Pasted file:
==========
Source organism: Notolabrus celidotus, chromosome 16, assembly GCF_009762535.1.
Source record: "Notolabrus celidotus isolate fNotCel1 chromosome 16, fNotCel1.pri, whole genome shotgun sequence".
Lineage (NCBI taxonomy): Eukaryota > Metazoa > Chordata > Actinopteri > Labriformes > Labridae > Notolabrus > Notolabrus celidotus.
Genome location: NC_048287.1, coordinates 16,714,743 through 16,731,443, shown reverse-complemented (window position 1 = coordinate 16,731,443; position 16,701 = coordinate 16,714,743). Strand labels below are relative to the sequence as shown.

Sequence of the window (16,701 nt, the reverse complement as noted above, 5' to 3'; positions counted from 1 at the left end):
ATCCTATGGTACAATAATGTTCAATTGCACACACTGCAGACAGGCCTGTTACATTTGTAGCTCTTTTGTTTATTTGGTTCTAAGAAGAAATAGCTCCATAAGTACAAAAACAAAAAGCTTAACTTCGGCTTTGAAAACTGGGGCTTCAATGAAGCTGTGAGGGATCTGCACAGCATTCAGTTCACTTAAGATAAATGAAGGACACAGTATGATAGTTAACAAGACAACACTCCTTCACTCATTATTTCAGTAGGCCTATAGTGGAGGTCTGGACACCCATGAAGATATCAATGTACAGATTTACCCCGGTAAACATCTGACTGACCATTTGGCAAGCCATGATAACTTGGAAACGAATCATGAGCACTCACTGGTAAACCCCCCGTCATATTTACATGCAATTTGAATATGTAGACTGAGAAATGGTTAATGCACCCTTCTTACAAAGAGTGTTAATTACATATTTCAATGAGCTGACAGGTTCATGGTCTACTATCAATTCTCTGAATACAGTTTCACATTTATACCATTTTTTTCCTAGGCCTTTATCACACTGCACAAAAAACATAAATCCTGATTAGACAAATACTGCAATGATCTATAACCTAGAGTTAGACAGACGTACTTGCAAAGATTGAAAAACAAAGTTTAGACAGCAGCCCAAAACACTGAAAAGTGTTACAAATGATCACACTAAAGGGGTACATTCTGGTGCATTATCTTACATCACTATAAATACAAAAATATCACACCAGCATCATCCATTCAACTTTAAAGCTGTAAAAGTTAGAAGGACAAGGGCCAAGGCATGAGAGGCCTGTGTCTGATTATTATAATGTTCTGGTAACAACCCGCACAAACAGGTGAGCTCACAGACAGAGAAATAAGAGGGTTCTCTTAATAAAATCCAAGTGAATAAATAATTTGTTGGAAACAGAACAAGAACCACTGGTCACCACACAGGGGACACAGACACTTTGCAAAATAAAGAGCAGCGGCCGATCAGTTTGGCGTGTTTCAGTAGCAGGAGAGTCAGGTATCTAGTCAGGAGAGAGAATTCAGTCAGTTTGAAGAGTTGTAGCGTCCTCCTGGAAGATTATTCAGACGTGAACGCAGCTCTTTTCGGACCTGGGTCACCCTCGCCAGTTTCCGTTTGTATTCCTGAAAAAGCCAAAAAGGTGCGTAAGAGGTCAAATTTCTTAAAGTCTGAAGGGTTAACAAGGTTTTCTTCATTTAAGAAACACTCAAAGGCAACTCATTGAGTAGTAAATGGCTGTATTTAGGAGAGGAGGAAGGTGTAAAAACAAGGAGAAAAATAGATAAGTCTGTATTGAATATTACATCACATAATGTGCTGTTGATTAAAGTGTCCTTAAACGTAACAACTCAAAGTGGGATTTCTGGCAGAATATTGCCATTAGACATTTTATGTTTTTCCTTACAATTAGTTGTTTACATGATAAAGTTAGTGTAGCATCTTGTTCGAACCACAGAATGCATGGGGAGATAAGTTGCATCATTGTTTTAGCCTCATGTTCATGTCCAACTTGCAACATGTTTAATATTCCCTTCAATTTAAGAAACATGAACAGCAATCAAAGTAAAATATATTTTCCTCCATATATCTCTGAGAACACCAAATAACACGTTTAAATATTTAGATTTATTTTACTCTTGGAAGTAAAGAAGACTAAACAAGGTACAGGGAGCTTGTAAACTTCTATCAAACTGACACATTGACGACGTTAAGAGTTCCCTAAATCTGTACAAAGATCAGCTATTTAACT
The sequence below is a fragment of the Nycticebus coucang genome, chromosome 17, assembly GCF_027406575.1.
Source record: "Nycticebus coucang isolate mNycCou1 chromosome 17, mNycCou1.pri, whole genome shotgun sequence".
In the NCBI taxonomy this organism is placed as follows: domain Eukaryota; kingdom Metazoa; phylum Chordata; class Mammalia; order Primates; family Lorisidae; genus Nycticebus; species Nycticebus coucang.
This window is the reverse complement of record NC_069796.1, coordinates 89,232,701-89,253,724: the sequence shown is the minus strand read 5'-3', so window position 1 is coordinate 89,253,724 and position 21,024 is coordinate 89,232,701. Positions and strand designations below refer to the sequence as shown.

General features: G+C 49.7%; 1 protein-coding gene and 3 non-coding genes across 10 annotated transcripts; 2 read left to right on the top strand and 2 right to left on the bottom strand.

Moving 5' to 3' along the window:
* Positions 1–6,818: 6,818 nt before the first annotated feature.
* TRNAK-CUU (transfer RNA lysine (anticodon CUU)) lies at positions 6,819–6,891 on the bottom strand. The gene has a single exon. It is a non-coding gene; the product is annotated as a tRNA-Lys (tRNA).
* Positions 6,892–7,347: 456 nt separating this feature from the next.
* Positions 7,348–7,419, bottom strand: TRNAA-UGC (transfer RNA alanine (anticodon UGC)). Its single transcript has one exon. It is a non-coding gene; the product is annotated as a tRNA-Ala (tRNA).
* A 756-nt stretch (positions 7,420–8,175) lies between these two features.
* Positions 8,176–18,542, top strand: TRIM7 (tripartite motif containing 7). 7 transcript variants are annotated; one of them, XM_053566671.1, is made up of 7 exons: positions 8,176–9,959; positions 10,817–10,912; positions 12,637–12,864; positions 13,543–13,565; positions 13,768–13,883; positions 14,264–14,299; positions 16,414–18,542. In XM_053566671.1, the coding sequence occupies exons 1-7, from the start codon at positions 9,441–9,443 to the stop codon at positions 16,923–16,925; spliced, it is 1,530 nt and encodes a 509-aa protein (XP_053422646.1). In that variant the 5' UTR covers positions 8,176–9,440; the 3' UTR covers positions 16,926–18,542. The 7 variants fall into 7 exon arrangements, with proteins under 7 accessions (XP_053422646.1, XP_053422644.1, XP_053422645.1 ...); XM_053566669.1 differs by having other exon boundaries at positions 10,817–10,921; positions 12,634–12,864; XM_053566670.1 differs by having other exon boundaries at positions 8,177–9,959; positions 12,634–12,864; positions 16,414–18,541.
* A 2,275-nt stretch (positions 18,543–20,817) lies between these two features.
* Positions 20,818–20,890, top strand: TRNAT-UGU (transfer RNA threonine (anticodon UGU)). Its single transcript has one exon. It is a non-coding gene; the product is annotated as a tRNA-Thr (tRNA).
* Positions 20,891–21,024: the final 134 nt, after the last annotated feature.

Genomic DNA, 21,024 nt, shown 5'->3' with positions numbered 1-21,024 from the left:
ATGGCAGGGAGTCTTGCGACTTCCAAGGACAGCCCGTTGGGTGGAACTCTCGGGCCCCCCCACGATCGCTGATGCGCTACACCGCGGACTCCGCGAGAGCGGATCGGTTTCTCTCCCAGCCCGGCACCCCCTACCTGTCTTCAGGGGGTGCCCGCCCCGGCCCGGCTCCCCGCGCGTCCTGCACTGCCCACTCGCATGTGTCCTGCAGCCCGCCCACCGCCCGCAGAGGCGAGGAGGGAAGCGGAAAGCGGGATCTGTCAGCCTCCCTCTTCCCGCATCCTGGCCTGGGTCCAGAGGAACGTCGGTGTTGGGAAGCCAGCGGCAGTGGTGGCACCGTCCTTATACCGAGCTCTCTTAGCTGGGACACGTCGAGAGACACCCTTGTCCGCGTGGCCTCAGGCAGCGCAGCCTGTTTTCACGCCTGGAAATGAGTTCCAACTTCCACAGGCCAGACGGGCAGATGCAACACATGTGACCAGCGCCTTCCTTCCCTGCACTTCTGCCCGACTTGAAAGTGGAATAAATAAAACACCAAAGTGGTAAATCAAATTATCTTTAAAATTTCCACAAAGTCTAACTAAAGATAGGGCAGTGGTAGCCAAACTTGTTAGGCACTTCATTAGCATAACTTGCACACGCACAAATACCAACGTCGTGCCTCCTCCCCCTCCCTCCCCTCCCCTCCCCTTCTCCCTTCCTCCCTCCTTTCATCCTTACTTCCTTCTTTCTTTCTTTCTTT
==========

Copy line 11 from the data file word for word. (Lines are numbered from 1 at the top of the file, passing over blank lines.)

General features: G+C 49.7%; 1 protein-coding gene and 3 non-coding genes across 10 annotated transcripts; 2 read left to right on the top strand and 2 right to left on the bottom strand.